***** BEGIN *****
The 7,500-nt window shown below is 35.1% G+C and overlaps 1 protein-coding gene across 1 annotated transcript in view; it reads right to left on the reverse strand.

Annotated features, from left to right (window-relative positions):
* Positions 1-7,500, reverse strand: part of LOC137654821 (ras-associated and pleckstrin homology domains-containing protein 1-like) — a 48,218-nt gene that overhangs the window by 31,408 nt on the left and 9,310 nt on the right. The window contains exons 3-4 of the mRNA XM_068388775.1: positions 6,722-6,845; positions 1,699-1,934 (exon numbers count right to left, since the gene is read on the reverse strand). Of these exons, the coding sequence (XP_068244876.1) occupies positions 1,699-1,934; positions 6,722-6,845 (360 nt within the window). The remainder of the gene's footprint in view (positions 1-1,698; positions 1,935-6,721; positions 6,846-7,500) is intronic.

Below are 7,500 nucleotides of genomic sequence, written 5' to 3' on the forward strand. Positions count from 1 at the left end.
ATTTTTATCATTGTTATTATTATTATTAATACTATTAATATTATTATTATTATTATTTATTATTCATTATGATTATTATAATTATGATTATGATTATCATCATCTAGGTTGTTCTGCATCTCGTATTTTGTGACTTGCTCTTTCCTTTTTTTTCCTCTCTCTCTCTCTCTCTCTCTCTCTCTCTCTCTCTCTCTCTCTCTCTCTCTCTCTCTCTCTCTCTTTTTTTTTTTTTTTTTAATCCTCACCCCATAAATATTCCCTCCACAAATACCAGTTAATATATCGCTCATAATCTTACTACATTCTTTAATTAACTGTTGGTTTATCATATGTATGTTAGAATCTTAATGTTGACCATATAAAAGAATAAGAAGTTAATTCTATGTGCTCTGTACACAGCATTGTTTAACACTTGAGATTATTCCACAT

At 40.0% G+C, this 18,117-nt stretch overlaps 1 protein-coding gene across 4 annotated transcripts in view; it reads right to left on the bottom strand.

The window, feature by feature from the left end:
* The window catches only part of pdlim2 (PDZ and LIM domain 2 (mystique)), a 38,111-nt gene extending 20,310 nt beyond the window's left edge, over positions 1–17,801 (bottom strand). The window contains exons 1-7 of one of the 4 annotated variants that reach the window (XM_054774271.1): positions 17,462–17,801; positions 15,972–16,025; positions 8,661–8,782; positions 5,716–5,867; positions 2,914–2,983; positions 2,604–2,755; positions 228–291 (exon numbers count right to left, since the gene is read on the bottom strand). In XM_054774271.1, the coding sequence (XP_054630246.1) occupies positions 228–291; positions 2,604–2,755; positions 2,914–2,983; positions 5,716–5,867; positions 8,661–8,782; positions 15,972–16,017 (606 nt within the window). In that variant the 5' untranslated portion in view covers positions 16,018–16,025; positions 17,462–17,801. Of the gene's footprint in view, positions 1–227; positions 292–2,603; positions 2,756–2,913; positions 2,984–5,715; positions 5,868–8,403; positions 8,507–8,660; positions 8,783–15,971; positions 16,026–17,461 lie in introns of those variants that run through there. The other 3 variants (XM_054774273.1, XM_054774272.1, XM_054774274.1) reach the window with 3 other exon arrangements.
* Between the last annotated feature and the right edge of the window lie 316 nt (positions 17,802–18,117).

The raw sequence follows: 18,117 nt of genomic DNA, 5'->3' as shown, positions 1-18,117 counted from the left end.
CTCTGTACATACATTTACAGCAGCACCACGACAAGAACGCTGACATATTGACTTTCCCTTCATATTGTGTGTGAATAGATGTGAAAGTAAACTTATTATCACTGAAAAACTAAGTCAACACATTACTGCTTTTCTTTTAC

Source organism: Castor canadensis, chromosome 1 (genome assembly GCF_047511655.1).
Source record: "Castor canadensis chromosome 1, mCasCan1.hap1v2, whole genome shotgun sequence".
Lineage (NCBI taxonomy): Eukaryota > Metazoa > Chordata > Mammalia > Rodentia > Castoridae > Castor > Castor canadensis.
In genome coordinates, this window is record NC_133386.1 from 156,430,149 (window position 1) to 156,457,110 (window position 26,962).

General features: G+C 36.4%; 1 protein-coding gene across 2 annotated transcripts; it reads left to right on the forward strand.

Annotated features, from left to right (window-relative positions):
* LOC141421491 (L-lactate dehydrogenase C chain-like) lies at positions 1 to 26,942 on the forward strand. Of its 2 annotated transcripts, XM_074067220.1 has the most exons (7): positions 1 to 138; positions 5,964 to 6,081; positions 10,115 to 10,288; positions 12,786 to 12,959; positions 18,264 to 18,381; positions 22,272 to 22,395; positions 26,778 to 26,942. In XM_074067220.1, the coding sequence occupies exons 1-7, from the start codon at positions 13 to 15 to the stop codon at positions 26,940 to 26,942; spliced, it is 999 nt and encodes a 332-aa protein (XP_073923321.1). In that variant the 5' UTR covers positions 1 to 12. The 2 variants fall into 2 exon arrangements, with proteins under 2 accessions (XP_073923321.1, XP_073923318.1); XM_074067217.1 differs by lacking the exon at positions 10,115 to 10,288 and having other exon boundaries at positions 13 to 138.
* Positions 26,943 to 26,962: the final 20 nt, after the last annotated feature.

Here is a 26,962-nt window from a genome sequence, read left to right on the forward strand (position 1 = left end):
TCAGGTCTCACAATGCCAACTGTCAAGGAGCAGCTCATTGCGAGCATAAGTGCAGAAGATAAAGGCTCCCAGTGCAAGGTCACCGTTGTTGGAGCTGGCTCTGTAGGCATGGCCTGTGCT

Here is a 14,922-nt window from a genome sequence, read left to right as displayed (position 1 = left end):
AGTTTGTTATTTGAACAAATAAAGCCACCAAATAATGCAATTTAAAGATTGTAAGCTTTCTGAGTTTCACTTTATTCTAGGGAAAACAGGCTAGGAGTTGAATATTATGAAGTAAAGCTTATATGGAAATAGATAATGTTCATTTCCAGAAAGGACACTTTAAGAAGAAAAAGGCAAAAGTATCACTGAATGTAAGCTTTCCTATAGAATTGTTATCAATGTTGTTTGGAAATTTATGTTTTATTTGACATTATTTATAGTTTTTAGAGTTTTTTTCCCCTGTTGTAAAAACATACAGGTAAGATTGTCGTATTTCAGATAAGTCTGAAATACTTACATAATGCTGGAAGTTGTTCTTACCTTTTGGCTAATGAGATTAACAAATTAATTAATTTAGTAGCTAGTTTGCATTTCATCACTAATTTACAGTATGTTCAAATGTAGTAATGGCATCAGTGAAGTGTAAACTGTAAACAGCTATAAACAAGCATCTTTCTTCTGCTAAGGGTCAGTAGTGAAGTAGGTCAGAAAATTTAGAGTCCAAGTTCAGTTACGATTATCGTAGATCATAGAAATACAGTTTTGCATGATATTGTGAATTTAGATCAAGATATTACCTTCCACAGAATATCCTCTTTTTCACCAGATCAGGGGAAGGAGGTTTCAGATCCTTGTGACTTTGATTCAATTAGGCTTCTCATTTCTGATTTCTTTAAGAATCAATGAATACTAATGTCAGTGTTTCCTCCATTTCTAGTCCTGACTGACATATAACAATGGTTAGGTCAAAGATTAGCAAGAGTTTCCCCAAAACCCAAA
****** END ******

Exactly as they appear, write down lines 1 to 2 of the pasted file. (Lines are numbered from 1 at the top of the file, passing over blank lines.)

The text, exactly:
The 7,500-nt window shown below is 35.1% G+C and overlaps 1 protein-coding gene across 1 annotated transcript in view; it reads right to left on the reverse strand.

Annotated features, from left to right (window-relative positions):